Autoimmune thyroiditis (Hashimoto’s thyroiditis)

Thyroiditis, or inflammation of the thyroid gland, has many causes. The most common cause is autoimmune thyroiditis (Hashimoto’s thyroiditis). This chronic inflammatory thyroid disease is caused by the presence of an abnormal antibody in the blood, and white blood cells that attack and damage the thyroid cells. The end result of the so-called “autoimmune” destruction is hypothyroidism, due to the complete absence of thyroid cells. However, in many patients, the reserve of the thyroid gland is sufficient to prevent hypothyroidism.

Clinical features

Patients with autoimmune thyroiditis (AIT) are traditionally young or middle-aged women. They often have no symptoms other than mild thyroid pressure and fatigue. In the early stages there is a slightly patchy hard goiter, sometimes a little sensitive. Pain occurs in about 10% of cases.

Laboratory tests

The diagnosis of “autoimmune thyroiditis” is confirmed by a specific picture of the detection of high levels in the blood of antibodies that act against the patient’s own thyroid proteins. The diagnosis can be definitively established with a thyroid biopsy. The needle is inserted into the thyroid gland, some cells are selected and a smear is made on a glass object. The doctor will see a lot of blood lymphocytes in the smear, which indicates the inflammatory nature of the reaction in the thyroid gland.


If the diagnosis is already established, then for the treatment of AIT, thyroid hormone replacement therapy (L-Thyroxine) is performed, even if the thyroid function is normal at the moment. Thyroid hormone is prescribed for the following reasons:

1) it reduces the goiter by suppressing the production of thyroid-stimulating hormone (TSH) by the pituitary gland;

2) it prevents the development of thyroid insufficiency and the corresponding decrease in thyroid hormone levels, since this disease can progress over time;

3) it appears to have a neutralizing effect on blood lymphocytes that cause damage and destruction of the thyroid gland.

The dose of L-Thyroxine is the same as for hypothyroidism, although slightly higher doses may be needed to reduce the goiter. Many patients, especially young people, are concerned about the goiter itself, which can remain for several years before it disappears. In most patients, the goiter shrinks within 6 to 18 months. When the gland contracts, it does not function, and the patient may develop hypothyroidism if not treated. Therefore, treatment with L-Thyroxine for AIT should be continued throughout life. Patients with AIT should meet with an endocrinologist at least once a year to make sure that the dose of L-Thyroxine is correct and that the goiter is reduced.

Subacute thyroiditis

Subacute thyroiditis is about ten times less common than autoimmune thyroiditis. It is a transient form of thyroiditis that causes hyperthyroidism but does not require radioactive iodine treatment or removal of the thyroid gland.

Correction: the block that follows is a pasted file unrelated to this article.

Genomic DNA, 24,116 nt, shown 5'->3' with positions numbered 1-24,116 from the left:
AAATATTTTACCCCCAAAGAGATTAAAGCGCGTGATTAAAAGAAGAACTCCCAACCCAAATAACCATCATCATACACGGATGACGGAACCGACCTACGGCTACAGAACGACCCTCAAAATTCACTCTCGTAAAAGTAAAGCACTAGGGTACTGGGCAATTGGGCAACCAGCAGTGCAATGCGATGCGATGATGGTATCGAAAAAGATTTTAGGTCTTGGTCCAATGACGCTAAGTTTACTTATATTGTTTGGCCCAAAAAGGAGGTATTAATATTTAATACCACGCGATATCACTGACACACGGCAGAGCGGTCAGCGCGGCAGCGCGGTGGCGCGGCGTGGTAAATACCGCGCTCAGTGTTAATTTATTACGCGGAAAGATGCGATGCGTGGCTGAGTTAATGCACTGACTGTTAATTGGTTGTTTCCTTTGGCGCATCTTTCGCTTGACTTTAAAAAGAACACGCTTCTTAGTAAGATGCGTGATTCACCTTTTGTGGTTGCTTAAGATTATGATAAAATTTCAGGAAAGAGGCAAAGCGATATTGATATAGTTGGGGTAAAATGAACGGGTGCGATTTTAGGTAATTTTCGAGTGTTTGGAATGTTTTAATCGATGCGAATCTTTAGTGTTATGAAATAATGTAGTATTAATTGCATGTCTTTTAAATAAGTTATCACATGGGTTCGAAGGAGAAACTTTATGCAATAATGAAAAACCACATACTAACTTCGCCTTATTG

There is evidence that subacute thyroiditis is caused by a viral infection, since most patients had an upper respiratory tract infection several weeks before the onset of thyroiditis. This disease occurs in the form of small epidemics, traditionally associated with known viral infections.

Clinical features

The main symptoms are painful swelling of the thyroid gland and symptoms of hyperthyroidism. These symptoms include heat intolerance, nervousness, palpitations, and weakness. Hyperthyroidism is caused by a leak of thyroid hormones from thyroid cells damaged by a viral infection. This is a temporary condition, because after the end of the viral infection, the thyroid cells return to normal. On examination, the patient has a very sensitive, swollen thyroid gland and mild signs of hyperthyroidism.

Laboratory tests

Hyperthyroidism develops in about half of patients with subacute thyroiditis. In such patients, the diagnosis can be confirmed by the establishment of high levels of thyroid hormones in the blood. The erythrocyte sedimentation rate (ESR), which is a very useful test in all this disease, is very high (over 80). Radioiodine uptake analysis gives very low results. Normal values ​​for this test are 15-20%. In subacute thyroiditis, absorption is traditionally less than 1%. This is due to the fact that the cells infected with the virus are “sick” and unable to absorb iodine.


Mild forms of the disease are treated with anti-inflammatory foods to relieve inflammation, swelling, and pain. Patients with severe symptoms may be given steroid hormones (cortisone). In most cases, the patient recovers within a few days. In some people, the disease lasts longer and sometimes recurs. In about a quarter of patients, due to significant damage to thyroid cells, a short-term stage of hypothyroidism occurs, which may require treatment with L-Thyroxin. Ultimately, the cells regenerate and L-Thyroxin treatment can be discontinued.

Asymptomatic thyroiditis

Another cause of hypothyroidism, which is almost as common as subacute thyroiditis, is “silent” thyroiditis. It is so named because there are no symptoms or signs of thyroid inflammation. The patient develops hyperthyroidism and may have the same symptoms as those with Graves-Basedow hyperthyroidism.

Postpartum thyroiditis

Postpartum thyroiditis is common in women who have recently had a baby and have a history of thyroid disease. In many ways, asymptomatic and postpartum thyroiditis are similar to autoimmune thyroiditis, except that the gland is traditionally regenerated and thyroid hormone treatment is required for only a few weeks. However, it differs from subacute thyroiditis in that it often recurs.

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